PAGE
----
BSB hero Steve Plater faces his first ever TT this June, so he's turning to the experts for some priceless inside circuit knowledge. Jon Bentman went along for the ride
Richard 'Milky' Quayle misses racing the Mountain Course. It's evident from the moment you start speaking with the former TT winner and inadvertent star of the film TT: a documentary (which featured his career-ending crash at Ballaspur, caught on amateur video). As the TT's rider recruitment officer it's his job to find new riders and to safely induct them to the course. We joined him as he drove TT newcomer Steve Plater round for a lap on a wet February morning, explaining the late apexes, the early apexes, the troublesome bumps and the utterly terrifying flat out sections. His enthusiasm for the job was bubbling over. Yes, Milky misses racing the TT. Badly.
With four of us (including TT snapper Dave Collister) rammed into a borrowed 10-year-old Nissan Pulsar, we made what was close on a two-hour lap. That's an average speed of something like 18mph and the slowest
I've ever done, but probably the most eye-opening too. What comes across very clearly is the level of detail in Milky's knowledge. Down to every last bump, hollow, manhole cover and telegraph pole. Milky knows this long complex course better than you know your own driveway. And having compared notes with those who have travelled the course in the company of the likes of John McGuiness and Steve Hislop, it's clear that it's this absolute level of preparation and understanding that helps them to win.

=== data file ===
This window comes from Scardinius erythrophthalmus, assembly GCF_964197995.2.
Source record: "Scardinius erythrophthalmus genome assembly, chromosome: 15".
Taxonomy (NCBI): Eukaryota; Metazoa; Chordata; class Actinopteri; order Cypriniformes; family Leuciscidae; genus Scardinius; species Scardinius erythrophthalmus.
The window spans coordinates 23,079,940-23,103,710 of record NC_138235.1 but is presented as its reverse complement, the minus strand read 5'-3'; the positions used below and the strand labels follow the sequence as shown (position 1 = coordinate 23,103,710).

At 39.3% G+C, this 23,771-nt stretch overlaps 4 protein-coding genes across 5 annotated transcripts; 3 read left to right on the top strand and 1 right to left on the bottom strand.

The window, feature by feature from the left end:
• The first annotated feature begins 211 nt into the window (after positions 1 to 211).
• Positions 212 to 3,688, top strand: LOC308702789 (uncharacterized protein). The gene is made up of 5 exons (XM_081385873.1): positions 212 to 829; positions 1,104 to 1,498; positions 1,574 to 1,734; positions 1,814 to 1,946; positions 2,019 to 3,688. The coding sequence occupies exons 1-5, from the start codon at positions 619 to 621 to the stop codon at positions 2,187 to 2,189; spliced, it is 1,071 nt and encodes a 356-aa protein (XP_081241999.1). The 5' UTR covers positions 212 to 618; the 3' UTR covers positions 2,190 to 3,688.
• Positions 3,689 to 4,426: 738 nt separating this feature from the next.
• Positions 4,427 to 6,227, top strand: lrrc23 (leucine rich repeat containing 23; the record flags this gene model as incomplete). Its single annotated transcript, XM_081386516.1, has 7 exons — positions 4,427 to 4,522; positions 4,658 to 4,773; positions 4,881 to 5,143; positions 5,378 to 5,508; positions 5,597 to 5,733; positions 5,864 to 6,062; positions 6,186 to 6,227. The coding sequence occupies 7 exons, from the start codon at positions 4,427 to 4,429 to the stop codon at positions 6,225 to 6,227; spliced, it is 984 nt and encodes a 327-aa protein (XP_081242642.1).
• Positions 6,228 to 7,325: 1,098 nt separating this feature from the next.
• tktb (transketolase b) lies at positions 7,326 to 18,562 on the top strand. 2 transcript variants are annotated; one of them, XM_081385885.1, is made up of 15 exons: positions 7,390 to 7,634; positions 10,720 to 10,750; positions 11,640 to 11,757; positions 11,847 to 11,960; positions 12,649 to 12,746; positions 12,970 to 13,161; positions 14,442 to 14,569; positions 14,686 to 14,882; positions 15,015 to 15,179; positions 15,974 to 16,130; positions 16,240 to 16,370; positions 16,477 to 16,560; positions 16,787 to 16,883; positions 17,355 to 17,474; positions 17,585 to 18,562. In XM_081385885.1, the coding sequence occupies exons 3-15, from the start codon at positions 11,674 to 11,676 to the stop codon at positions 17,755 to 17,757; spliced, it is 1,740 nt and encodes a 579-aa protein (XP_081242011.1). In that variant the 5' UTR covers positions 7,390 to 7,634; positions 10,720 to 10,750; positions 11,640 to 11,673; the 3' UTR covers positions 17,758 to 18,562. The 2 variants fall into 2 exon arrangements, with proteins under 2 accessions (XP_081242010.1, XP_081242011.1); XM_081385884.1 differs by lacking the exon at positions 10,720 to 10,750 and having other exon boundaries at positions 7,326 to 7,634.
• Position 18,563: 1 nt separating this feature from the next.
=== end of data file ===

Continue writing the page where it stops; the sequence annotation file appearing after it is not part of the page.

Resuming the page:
"People often ask me if I was crazy to race the TT," says Milky, "but the truth is the TT is the most rational, most exacting mental exercise I have ever done. It's like the most incredible form of consciousness."
Collister, himself a former Manx GP competitor, quietly adds, "If you think it's exciting to watch, well, it's 10 times better than that to race."
Steve Plater isn't here to revel in the excitement that is riding the course, though. He's here to learn it. He has to commit this 37.73-mile course to memory in as much detail as he possibly can before the last week in May when he'll be racing the TT for the first time, for real. He has a problem though.
"Me, I can't take in lots of things at once. I can learn the one thing and then the next thing that comes after that. But I can't deal with lots of issues all at once. Right now I've got the general gist of where the course goes - I've done quite a few laps now - but I know I have to be perfect on every corner to be fast. What I'll have to do is break the circuit down, probably into four sections or more. Work on those, one a day, then add them all together at the end."
Continue the expert guide of the Isle of Man TT course
Become a fan of Visordown
Follow us on twitter
Other Immediate Media Sites
Our eCommerce Platform
© Immediate Media Company Ltd 2012. This website is owned and published by Immediate Media Company Limited. www.immediatemedia.co.uk